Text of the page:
Celia Paul is one of England’s leading painters, best known for her intimate portraits of herself and her family members. Paul has felt a lifelong kinship with the Welsh artist Gwen John (1876–1939), with whom she shares biographical parallels as well as a fierce sense of artistic independence. The following selection is excerpted from Paul’s new book, Letters to Gwen John, a series of imagined letters to John, punctuated by Paul’s reflections on her own work and life, including her husband’s diagnosis of cancer and the emergence of the COVID-19 pandemic. It is reprinted with permission from New York Review Books.
Gwen was commissioned by the nuns in the convent near where she was living in Meudon to paint a portrait of their foundress, known as Mère Poussepin. They gave her a small prayer card with an engraving of Mère Poussepin’s image on it. The foundress is represented as an old woman with a long nose and a kind smile. Inspired by the image of the old woman with the long nose, Gwen begins a series of ‘nun’ paintings, the first one of which most closely resembles the face on the prayer card. But in Gwen’s painting, she uses a young woman as a model for the Mother Superior: the only concession to a likeness is that she elongates her young woman’s nose and gives her a benevolent smile.
Old age is never Gwen John’s subject matter. I wonder if it is because her mother died young, when she was still a child, and she remembered her as a youthful woman? She never paints an aging self-portrait. In her later years she makes several studies of a subject that she titles simply Old Woman. But she is interested in the way the slab of the old woman’s white headscarf contrasts with the narrow black line of material that trims the collar of her dress. She is not interested in recording the wrinkling of her skin, or even how the old woman must feel as she approaches her final years: there is no psychological empathy.
When Gwen was at the Slade [School of Fine Art at University College, London] she painted a portrait of the cleaning lady in the house she shared with her brother in Fitzroy Street. She dresses Mrs. Atkinson in a black cloak and a black hat that resembles a collapsed chimney pot. She gives the old woman’s eyes a far-away expression: this and a sheep’s skull on the shelf above the fireplace (a childish trophy brought back from a walk in the Pembrokeshire countryside during the holidays) are the only indications that Gwen is attempting to understand the pathos of old age. What really interests her are the tawny and rust-red patterns of the wallpaper behind her head and the black fireplace, which resembles the fireplace that Lucian [Freud] would later use as a backdrop to an early nude that he painted of Gwen’s niece, Zoe Hicks—[British painter] Augustus [John]’s daughter by a South American model named Chiquita.
Rodin made a sculpture that he titled Celle qui fut la belle heaulmière, which translates as ‘She who was the beautiful helmet-maker’ (or, more likely, ‘helmet-maker’s wife’). Her skinny arm is thrust behind her back and her tired dugs drip down like tallow grease onto her withered thighs as she sits, doubled-up with rheumatism; her head, on its scrawny neck, is lowered and her eyes in their hollow sockets are staring at the ground.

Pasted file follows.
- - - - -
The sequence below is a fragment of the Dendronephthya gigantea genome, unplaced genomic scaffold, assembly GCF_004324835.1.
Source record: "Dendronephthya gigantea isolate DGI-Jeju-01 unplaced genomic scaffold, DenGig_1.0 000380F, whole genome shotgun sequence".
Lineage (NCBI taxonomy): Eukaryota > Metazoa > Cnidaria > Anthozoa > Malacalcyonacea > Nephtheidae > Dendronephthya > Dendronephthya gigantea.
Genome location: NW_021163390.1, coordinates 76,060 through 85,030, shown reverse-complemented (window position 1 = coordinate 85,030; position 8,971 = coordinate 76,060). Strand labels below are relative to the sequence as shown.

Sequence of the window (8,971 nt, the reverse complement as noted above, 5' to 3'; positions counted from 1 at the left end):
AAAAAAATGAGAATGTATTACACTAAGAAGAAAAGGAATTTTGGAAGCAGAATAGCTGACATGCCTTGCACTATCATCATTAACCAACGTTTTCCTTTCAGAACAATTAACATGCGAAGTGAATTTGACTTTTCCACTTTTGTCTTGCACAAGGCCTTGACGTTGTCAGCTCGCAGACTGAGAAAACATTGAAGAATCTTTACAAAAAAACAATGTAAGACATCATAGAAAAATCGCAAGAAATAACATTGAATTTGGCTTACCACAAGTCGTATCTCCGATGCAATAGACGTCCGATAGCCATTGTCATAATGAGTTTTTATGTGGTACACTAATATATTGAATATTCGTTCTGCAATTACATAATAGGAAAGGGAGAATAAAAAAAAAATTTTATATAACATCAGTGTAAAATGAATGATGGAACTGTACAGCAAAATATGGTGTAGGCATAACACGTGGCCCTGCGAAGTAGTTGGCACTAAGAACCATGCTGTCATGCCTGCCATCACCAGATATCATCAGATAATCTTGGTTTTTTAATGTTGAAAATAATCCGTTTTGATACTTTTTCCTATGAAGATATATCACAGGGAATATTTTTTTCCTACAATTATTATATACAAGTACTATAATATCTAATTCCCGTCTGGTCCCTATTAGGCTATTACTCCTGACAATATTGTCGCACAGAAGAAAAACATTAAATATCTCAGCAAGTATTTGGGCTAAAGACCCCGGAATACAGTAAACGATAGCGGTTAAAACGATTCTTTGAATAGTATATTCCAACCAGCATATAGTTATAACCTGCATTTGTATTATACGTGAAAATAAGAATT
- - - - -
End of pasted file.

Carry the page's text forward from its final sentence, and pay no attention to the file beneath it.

I once asked Lucian why he never painted naked portraits of old women. He replied that it wasn’t his subject matter, but maybe it was mine. I have thought about this advice.
There is a painting by the artist Alice Neel of herself, naked in old age. There is no sentimentality in this depiction of herself, no strained emotions. She sees herself as she is. All her work has this quality of acceptance. It is what makes her art uniquely uplifting. There is no overblown romanticism. She sees people—herself included—as they are.
I would like to do the same. I would like to see things as they are without the rose-tint of yearning through which I look at my outer and inner worlds. How did Alice Neel acquire this clarity of vision? If I too possessed this matter-of-fact clear-sightedness, would I lose some vital part of myself? Would my work become ordinary? I would like to try, nevertheless. Self-knowledge leads to self-acceptance. Rembrandt depicts himself in old age as he is—the squashy nose and sagging jowls—but it is clear that he accepts himself, that he loves himself. He doesn’t flinch from the truth, yet he doesn’t falsify his appearance with exaggerated cruelty or self-pity. An artist should love herself, if she is to be true. Once, when I was battling with self-hatred while trying to do a self-portrait, I had the idea of copying one of my favorite portraits by Frans Hals: Portrait of a Woman, in the Ferens Art Gallery in Hull. The woman’s face expresses a transcendent goodness and kindness. I placed my copy of the Hals portrait on an easel adjacent to the easel that supported my miserable attempt at self-depiction, so that Hals’s woman would look kindly upon me. My painting grew more compassionate as a result, and my self-portrait less falsely severe.
‘Flesh,’ aging or young, is almost impossible to depict impartially. Lucian’s and Rodin’s main subject is ‘flesh.’ Despite the power of their realism, the emotion is sometimes overblown and theatrical. Rodin’s Catholicism infuses his nudes with an upward strain: they are anguished or post-coitally inspired. Lucian was born in Berlin during the Weimar Republic. His art bears traces of the influence of Otto Dix and George Grosz. Even though this movement, named Neue Sachlichkeit (“New Objectivity”), aims to shun the romanticism of the previous era, Dix and Grosz’s abstinence is tainted by a romantic warp.